LightSquared announces spectrum agreement with Deere & Co.

LightSquared announced an agreement with Deere & Company that it hopes will create a framework it can use to settle its conflicts with other players in the GPS industry.

LightSquared finally emerged from a lengthy bankruptcy proceeding Monday after gaining approval from the FCC to transfer its spectrum licenses to a newly formed company called New LightSquared. 

Under its new agreement with Deere, the new company said it agreed to reduce out-of-band emissions from currently authorized levels and to file an FCC request forgoing terrestrial use on parts of its spectrum. Deere in turn agreed not to object to LightSquared's plans to deploy terrestrial LTE services in the L-band.

The companies also finalized a deal to settle a lawsuit between them. The agreement marks the first such deal between LightSquared and one of the GPS companies that claim LightSquared's technology causes interference problems with their services.

"We will provide increased protections for Deere's interests by agreeing to power levels on our uplink and downlink frequencies, dialing down our out-of-band emissions, and by requesting that the FCC modify our license to forgo terrestrial use of the downlink band closest to the GPS signal," LightSquared's CEO, Doug Smith, said in a prepared statement. "We believe this agreement sets forth the framework that enables GPS and broadband to peacefully coexist, and we will continue to work with industry and government stakeholders to reach consensus that enables this spectrum to be utilized."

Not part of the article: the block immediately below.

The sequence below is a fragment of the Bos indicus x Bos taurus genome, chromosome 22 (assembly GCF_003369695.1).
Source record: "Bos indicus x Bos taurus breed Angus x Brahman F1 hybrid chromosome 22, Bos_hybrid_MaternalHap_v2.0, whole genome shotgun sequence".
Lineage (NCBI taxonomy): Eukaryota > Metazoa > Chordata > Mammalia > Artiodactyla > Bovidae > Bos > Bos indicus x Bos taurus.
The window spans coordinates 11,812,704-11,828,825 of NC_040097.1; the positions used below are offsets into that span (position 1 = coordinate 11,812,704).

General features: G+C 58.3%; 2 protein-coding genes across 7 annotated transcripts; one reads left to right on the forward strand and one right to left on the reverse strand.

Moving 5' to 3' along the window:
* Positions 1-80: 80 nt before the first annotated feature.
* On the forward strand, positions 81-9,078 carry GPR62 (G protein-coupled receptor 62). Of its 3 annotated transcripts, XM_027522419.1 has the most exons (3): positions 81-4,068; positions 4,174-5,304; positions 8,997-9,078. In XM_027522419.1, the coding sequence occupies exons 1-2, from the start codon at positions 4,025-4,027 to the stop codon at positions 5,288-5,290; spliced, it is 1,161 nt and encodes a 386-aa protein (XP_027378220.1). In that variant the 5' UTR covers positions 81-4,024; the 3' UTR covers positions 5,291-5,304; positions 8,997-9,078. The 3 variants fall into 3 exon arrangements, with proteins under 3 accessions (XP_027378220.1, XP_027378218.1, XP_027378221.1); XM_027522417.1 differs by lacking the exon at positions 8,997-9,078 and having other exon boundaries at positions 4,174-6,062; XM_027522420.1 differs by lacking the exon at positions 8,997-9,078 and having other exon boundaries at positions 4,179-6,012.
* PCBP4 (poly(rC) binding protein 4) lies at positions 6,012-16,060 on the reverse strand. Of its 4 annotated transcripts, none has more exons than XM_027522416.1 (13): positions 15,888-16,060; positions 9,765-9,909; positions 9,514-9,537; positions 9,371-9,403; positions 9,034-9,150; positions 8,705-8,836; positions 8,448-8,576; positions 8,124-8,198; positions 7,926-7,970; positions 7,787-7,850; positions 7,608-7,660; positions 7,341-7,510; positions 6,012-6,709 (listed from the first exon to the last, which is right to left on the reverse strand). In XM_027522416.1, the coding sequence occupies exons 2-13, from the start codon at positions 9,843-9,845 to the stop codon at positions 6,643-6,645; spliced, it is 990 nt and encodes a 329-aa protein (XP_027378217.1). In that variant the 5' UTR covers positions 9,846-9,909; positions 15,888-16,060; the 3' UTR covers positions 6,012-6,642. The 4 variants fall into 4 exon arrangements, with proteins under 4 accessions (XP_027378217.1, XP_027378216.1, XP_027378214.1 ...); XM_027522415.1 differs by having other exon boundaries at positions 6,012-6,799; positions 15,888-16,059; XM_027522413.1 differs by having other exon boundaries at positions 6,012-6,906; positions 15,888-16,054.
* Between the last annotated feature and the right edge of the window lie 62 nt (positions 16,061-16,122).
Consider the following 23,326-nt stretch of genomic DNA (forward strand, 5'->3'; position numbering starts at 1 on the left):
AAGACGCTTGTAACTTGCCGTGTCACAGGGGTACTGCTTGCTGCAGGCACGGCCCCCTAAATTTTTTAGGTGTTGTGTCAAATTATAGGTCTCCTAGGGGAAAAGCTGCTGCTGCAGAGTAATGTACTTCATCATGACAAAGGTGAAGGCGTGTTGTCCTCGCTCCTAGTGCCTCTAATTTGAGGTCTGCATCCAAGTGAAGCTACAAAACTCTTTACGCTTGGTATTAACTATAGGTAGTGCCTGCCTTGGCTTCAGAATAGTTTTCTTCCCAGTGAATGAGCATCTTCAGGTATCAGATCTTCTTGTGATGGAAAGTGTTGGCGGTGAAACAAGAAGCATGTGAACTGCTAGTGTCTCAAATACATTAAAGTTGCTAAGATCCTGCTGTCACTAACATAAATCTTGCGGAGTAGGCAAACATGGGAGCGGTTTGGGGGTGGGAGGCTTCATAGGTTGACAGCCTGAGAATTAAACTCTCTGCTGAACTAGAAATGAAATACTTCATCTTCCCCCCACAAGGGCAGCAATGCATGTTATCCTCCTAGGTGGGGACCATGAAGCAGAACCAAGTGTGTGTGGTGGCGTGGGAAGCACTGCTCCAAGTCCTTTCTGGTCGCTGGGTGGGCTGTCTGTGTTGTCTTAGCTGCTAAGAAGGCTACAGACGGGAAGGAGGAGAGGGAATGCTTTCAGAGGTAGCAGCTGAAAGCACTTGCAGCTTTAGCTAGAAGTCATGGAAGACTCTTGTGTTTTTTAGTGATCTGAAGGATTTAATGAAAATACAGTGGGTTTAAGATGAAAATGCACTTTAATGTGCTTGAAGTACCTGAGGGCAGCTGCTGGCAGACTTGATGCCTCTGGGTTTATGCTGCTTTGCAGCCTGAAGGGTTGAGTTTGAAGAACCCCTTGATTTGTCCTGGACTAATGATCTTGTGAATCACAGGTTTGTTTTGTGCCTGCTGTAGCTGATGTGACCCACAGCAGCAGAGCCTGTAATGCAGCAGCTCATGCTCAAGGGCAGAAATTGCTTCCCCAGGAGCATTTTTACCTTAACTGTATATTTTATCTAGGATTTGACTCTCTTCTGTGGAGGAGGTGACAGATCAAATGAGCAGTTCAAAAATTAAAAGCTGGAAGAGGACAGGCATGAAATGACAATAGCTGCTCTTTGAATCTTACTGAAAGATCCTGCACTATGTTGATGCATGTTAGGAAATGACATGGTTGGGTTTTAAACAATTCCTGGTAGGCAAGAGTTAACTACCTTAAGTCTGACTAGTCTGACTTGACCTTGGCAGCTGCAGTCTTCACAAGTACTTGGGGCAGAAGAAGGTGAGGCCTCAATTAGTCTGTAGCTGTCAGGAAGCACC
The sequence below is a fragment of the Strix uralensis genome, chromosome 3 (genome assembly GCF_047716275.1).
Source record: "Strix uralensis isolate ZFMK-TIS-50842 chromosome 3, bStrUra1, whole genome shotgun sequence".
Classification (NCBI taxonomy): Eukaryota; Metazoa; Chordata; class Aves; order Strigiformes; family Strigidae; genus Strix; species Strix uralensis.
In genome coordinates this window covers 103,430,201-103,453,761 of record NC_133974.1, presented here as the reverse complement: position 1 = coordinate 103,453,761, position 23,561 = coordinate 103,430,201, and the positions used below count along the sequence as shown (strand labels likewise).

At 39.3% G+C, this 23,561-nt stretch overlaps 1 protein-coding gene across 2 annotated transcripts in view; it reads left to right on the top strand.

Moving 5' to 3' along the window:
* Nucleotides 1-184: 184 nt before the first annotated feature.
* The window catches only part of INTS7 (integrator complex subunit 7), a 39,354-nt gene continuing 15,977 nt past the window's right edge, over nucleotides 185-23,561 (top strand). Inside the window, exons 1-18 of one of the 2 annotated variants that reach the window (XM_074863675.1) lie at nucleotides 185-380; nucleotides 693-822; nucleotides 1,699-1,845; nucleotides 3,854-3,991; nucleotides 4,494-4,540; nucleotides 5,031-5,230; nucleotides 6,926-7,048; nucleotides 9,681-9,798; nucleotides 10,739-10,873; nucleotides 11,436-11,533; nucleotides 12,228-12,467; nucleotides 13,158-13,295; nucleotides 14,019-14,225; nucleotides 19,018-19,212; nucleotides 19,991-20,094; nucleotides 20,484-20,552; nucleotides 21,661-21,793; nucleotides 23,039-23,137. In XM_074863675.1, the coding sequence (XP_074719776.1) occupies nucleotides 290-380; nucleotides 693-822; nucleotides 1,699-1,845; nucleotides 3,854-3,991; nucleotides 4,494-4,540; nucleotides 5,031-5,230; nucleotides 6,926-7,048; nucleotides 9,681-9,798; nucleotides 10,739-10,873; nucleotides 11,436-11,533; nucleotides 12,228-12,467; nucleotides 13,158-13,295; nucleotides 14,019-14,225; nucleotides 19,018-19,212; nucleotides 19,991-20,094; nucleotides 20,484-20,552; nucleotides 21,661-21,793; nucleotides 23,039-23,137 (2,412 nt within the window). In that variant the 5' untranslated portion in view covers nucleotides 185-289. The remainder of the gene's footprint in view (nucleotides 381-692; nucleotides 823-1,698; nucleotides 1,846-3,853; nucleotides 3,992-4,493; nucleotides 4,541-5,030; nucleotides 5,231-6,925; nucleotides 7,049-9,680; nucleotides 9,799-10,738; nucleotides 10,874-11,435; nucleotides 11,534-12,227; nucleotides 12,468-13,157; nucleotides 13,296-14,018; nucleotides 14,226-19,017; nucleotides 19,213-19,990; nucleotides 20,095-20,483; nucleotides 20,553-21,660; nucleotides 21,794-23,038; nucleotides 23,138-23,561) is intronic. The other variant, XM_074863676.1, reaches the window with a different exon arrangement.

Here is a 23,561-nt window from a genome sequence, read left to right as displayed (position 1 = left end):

LightSquared launched five years ago with hopes of building a wholesale, nationwide LTE network integrating terrestrial towers and satellites, essentially serving as a white-label 4G provider for other brands. But the frequencies it hoped to use are near GPS frequencies, and the FCC revoked LightSquared's conditional spectrum license to operate due to unresolved concerns regarding interference with GPS receivers.

The FCC's move forced LightSquared into bankruptcy, from which it emerged earlier this week. The company still must resolve technical and legal conflicts with GPS firms including Garmin and Trimble before it can build a network.

For more:
- see this LightSquared press release

Related articles:
FCC approves LightSquared's request to transfer spectrum licenses
LightSquared, Trimble to seek settlement over GPS interference disputes
LightSquared reports settlement talks with Deere, Trimble, but not with Garmin